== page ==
But as train use began to decline in the mid-20th century, Grand Central’s owners sought to redevelop the terminal. But the city, reeling from the demolition of the old Penn Station, had recently established the Landmarks Preservation Commission to protect other historic structures. The Commission rejected Grand Central’s tower plans, and a protracted legal battle—plus action from civic boosters that included Jacqueline Kennedy Onassis—followed. The court ultimately ruled in favor of the city, protecting the building for years to come. It became a New York City landmark in 1967, and was added to the National Register of Historic Places nine years later.
The building underwent a major renovation in the 1990s, which restored the terminal to its original splendor, including work on the celestial ceiling the reinvigoration of the building’s retail.
The future of Grand Central Terminal
Big changes are coming to Grand Central (and have been in the works for many, many years.) On of those is East Side Access, the MTA’s plan to provide a connection between Metro-North and Long Island Rail Road via plan to bring Long Island Rail Road trains to Grand Central via Sunnyside Yards. Though it’s currently expected to be complete by the end of 2022, the project has already raced past several deadlines and is over budget.
Aboveground, One Vanderbilt, the 1,400-foot office tower, is sprouting next to the terminal and will bring several improvements to the area, including a new entrance to the terminal along with a pedestrian plaza on Vanderbilt Avenue.
Other Grand Central facts:
- Grand Central’s fourth floor hides a fully-equipped tennis club that’s open to the public. Vanderbilt Tennis—which was once an art studio, and then a CBS recording studio—has one regulation sized indoor hardcourt, one junior court, two practice lanes, and a fitness center.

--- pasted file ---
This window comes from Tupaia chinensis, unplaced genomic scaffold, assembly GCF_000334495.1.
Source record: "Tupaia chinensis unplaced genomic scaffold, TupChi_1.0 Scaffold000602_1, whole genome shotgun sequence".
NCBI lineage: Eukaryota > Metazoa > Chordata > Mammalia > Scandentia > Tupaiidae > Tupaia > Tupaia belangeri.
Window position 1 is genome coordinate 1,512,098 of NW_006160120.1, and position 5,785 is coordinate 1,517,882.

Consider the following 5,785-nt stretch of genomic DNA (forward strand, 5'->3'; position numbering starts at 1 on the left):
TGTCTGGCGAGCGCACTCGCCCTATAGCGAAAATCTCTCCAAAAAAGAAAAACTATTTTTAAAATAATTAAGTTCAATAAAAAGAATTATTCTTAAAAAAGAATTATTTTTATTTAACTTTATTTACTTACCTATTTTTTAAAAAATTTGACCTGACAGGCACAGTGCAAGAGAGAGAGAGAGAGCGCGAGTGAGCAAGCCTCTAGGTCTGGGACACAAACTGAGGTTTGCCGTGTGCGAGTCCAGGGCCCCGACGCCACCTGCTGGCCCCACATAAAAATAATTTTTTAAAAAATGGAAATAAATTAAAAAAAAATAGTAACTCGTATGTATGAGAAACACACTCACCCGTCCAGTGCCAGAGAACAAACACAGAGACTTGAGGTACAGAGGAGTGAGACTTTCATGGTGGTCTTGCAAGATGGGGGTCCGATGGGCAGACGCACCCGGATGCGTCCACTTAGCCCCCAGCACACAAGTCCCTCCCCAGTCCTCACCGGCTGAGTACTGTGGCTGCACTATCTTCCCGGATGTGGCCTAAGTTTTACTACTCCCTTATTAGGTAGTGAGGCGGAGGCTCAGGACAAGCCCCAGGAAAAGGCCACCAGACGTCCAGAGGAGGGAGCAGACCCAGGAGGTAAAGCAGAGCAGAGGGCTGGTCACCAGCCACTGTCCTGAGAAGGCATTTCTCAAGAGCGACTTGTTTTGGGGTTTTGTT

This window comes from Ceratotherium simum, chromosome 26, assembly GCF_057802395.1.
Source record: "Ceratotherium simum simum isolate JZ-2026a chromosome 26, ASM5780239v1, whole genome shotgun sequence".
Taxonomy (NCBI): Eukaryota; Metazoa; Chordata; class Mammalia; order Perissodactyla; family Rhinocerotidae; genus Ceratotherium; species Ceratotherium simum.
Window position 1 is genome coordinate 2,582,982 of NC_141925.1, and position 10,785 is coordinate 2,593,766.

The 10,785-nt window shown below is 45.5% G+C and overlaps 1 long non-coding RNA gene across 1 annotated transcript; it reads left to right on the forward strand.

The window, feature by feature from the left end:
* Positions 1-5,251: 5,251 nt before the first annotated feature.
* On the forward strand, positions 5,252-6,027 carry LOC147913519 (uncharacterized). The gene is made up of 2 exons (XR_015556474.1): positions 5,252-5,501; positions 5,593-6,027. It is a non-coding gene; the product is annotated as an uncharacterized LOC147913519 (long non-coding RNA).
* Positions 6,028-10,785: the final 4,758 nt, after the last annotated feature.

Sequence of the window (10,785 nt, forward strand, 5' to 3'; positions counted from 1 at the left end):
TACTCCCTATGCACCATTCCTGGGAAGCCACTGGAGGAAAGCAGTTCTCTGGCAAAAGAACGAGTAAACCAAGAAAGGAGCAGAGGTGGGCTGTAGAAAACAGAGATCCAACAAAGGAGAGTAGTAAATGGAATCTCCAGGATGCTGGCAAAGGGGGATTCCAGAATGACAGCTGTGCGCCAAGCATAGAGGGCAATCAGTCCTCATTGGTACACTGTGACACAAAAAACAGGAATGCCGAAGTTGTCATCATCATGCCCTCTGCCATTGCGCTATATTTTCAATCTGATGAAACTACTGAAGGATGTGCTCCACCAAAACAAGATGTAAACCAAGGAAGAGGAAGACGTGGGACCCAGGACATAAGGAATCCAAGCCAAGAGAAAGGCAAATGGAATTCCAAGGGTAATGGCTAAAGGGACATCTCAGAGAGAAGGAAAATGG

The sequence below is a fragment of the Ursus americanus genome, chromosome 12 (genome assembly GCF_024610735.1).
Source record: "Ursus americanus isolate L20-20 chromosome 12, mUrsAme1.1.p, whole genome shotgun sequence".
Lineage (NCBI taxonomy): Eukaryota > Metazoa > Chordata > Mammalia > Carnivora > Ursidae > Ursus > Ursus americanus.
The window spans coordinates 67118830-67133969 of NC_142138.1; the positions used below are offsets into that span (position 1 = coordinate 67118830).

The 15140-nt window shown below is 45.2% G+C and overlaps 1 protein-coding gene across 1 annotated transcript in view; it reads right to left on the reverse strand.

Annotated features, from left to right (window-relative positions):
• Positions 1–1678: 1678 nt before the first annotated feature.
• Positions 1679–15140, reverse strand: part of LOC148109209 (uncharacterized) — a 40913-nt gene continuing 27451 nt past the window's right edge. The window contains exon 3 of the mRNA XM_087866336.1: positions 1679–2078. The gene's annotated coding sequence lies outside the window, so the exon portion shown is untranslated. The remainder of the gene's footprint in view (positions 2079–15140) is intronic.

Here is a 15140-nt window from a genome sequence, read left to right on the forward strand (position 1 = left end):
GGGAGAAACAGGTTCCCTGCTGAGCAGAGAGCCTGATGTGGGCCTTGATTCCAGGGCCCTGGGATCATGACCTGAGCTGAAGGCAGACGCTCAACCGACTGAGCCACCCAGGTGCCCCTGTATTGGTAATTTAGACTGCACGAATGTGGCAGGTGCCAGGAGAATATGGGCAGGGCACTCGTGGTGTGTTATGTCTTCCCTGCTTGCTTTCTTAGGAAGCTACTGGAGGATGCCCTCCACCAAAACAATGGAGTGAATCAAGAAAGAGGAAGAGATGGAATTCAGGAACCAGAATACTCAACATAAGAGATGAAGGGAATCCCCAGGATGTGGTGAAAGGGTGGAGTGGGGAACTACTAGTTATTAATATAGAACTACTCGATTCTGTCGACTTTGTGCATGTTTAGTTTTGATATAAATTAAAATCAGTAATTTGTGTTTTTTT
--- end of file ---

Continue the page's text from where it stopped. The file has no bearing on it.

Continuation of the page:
- At nearly 50 acres, the terminal has the largest basement in the city, stretching from 42nd to 97th street.
- Bathrooms are scarce at Grand Central, and the ones on the Dining Concourse level can be absolutely mobbed. But there is a women’s room near the Station Master’s Office, on the upper level, where lines typically aren’t too bad.
- The New York Transit Museum’s Gallery Annex, located on the main concourse level, is a pleasant diversion if you’re waiting for a train; it has a shop, exhibits, and during the holidays, a cool NYC-centric train show.
- The ticket vending machines closest to the subway exits and entrances (so in the Lexington Passage and the south side of the main concourse) usually have long lines. There are two closer to 43rd Street that are often less crowded.
- Every single lightbulb in GCT is bare—when the Vanderbilt family built it, they wanted to showcase the advent of electricity. Other Vanderbilt hallmarks are oak leaves and acorns scattered throughout the terminal.
- Heading to the airport from the terminal? The NYC airporter offers shuttle service from as little as $16 one way.
- While it’s not part of the main concourse, Urbanspace@Vanderbilt is another great food destination just steps away from GCT, and part of the larger Terminal complex.